In addition to containing an additional dimension of space, we can run colorpoint-by-colorpoint analysis on the grid to split and extract subsections of the image based on various factors. Here are some tests experimenting with simple color-range partitioning:

Full Spectrum:

Filtered for Greenness:

Filtered for Not-Greenness:

Going forward, I see several ways to expand these methods into provocative territory. With a portable capture rig, we could capture more organic and active locations, where movement and changes in light could lead to more dynamic composites. Also, more intense analytics on the composites, such as filtering blocks of the images based on facial recognition or feature classification, would produce more compelling cross sections of the data. Adding multiple Kinects compositing their point clouds into multi-perspective frames would open the door to volumetric analysis. Even rigging a single Kinect up to a Vive controller or an IMU could provide a global coordinate space for expanding the composites beyond a single frustrum of reference.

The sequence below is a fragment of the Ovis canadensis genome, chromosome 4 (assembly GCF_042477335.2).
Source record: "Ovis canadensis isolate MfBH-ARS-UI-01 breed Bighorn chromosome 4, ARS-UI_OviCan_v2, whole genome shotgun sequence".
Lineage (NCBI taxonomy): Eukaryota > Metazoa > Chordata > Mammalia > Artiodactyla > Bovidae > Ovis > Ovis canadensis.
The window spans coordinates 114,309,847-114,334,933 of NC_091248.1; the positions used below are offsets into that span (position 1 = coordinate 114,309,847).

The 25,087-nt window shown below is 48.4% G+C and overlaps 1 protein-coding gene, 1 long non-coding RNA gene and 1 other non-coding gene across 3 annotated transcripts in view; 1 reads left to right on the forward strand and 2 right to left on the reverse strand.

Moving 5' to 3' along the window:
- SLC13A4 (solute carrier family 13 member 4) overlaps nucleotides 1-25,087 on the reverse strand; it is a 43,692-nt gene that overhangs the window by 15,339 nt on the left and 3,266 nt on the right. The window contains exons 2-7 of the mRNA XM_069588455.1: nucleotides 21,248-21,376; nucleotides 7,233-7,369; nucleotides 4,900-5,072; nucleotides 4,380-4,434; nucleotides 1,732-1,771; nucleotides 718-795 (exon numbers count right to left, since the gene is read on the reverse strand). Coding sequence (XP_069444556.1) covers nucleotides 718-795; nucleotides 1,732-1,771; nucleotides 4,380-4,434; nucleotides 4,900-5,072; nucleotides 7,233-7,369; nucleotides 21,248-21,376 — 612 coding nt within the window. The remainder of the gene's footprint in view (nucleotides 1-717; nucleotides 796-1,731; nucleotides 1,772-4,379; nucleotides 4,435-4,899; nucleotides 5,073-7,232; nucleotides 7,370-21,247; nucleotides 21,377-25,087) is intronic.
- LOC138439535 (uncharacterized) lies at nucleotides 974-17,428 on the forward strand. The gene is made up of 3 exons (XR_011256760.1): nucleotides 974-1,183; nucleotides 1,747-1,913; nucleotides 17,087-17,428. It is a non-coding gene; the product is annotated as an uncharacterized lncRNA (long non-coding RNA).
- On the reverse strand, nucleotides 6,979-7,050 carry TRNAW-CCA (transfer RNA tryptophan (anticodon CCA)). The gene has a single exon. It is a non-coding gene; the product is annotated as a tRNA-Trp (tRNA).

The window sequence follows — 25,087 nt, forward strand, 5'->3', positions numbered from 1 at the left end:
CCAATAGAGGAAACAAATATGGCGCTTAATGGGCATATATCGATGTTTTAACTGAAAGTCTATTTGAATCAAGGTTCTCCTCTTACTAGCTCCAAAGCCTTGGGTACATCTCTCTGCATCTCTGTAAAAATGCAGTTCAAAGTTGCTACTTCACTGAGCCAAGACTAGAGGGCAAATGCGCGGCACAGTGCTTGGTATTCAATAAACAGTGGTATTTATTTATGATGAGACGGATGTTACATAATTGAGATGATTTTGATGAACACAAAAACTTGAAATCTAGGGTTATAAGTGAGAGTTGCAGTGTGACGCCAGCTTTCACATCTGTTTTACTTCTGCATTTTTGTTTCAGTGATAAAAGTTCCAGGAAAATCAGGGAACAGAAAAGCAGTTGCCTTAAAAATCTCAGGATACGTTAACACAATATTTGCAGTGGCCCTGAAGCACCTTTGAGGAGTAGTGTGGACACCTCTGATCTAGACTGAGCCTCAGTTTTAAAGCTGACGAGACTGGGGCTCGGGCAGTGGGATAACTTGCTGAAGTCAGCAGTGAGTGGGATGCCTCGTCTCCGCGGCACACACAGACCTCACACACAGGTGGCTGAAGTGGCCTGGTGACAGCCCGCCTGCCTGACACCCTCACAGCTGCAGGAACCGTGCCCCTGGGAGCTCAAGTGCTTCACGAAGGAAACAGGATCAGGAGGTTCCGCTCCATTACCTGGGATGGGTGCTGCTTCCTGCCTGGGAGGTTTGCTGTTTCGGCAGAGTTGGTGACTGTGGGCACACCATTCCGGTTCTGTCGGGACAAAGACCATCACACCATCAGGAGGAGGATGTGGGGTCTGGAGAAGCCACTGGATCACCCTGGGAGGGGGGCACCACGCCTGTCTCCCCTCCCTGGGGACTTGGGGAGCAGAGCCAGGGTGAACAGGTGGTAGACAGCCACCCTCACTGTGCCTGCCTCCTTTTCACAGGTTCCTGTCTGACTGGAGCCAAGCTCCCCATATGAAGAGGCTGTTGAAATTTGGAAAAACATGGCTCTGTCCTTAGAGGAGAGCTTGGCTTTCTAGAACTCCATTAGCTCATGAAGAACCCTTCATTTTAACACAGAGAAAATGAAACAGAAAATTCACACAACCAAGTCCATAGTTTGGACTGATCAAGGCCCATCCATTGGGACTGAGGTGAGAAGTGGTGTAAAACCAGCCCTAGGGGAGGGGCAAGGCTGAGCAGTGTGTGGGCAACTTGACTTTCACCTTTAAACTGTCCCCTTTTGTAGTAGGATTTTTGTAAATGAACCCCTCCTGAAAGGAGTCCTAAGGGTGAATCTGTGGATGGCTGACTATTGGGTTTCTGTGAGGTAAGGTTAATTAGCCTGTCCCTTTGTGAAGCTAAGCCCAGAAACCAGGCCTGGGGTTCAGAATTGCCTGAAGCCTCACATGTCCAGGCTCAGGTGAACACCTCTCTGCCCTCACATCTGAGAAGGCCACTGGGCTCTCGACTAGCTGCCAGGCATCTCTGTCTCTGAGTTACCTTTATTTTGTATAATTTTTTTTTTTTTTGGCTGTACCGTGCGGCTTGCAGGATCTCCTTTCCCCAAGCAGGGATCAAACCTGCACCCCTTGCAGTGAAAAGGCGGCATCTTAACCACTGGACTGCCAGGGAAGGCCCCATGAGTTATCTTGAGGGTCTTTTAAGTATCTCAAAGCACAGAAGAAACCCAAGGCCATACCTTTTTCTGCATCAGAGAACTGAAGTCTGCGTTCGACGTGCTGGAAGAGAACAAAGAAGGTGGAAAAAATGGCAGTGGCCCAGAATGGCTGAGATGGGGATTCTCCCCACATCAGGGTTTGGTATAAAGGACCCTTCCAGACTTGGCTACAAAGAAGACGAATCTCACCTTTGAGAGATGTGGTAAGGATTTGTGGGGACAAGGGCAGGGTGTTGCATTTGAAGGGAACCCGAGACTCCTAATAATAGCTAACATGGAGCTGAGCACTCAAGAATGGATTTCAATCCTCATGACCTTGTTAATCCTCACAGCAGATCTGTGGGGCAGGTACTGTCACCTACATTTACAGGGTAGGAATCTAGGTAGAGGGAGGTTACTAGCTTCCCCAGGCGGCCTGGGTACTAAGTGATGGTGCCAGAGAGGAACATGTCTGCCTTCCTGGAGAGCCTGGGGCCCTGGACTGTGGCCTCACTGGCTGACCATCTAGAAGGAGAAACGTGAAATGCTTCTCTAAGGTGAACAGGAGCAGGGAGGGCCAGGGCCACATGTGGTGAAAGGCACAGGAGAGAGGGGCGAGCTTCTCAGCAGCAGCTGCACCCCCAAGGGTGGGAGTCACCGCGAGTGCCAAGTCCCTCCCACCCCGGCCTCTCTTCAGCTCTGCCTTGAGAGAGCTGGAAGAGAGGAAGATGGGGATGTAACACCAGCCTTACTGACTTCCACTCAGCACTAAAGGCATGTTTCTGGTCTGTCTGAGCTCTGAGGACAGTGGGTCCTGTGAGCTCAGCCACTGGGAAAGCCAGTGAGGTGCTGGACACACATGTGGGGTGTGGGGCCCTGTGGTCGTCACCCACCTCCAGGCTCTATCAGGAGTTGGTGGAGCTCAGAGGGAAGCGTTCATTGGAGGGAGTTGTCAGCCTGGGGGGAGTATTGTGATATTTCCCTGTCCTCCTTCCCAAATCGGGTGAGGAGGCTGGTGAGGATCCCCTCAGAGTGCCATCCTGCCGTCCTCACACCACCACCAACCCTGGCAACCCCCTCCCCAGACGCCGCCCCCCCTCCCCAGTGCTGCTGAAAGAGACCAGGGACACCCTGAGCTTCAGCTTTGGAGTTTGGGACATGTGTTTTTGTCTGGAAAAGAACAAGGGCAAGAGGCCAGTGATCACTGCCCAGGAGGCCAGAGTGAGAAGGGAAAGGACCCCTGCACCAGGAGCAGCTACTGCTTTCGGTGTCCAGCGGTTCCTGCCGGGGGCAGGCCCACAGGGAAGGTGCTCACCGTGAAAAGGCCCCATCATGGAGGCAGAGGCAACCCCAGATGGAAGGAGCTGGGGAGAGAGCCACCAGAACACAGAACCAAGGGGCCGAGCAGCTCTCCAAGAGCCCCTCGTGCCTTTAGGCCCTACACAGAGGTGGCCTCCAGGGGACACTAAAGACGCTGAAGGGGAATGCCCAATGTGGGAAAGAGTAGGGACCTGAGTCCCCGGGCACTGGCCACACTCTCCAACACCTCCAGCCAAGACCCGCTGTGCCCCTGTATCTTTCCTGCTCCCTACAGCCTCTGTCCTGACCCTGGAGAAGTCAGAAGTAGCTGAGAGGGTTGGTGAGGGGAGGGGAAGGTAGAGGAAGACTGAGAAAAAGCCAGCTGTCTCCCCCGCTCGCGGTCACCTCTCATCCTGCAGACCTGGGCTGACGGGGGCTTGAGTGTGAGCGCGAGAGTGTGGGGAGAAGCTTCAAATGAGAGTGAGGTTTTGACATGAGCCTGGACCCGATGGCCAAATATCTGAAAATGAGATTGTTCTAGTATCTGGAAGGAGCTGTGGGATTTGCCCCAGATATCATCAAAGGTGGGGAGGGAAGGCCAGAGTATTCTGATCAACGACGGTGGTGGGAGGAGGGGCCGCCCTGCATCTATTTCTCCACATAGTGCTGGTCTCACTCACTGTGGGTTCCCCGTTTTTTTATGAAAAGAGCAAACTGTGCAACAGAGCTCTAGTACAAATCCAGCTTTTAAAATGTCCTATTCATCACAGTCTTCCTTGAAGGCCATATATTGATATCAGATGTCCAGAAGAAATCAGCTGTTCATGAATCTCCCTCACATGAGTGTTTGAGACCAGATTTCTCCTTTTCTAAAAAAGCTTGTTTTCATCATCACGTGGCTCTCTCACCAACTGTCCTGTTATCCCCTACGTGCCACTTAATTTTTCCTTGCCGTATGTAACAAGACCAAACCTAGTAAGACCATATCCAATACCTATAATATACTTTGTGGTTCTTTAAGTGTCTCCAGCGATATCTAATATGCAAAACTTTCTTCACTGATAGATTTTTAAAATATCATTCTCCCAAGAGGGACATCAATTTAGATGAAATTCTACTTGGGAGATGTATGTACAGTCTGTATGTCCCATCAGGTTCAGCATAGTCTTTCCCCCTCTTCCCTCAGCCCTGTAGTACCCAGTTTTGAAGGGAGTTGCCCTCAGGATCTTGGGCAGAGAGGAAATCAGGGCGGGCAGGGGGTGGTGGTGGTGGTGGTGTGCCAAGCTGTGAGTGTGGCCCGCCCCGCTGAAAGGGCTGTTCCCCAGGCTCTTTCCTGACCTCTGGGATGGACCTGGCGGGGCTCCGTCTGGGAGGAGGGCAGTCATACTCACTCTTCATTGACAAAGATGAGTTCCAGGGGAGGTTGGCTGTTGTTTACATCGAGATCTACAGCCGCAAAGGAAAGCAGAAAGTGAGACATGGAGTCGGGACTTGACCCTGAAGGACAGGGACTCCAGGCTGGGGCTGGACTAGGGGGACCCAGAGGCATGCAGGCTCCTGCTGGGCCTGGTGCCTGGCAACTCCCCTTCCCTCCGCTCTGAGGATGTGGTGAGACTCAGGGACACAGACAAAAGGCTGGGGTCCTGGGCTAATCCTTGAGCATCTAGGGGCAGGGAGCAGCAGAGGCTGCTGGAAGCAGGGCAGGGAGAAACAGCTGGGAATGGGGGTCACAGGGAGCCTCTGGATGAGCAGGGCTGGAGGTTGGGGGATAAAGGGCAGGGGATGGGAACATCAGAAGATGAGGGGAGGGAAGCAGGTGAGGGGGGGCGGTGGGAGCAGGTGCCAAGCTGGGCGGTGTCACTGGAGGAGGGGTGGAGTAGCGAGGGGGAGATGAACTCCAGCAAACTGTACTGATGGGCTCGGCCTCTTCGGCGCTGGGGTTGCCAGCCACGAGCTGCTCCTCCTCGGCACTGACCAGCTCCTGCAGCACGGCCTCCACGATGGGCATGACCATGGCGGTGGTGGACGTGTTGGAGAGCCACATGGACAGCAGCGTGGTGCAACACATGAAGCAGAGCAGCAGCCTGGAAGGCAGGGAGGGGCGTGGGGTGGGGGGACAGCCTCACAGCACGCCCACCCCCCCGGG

Here are a couple more images of backyard experiments:

BBQ + House true-color:

BBQ + House 360:

More BBQ related pictures to come


I want to use point cloud data to describe a space in multiple moments simultaneously. I can do this using Unity as a display environment, and a Kinect as the tool of capture. I want to capture a couple spots of constant motion that are dear to me. One is the freeway next to my house, and the other is a creek in Frick park. The code portion is based off of a previous project I’ve done, so it will not take as long as it would were I starting from scratch.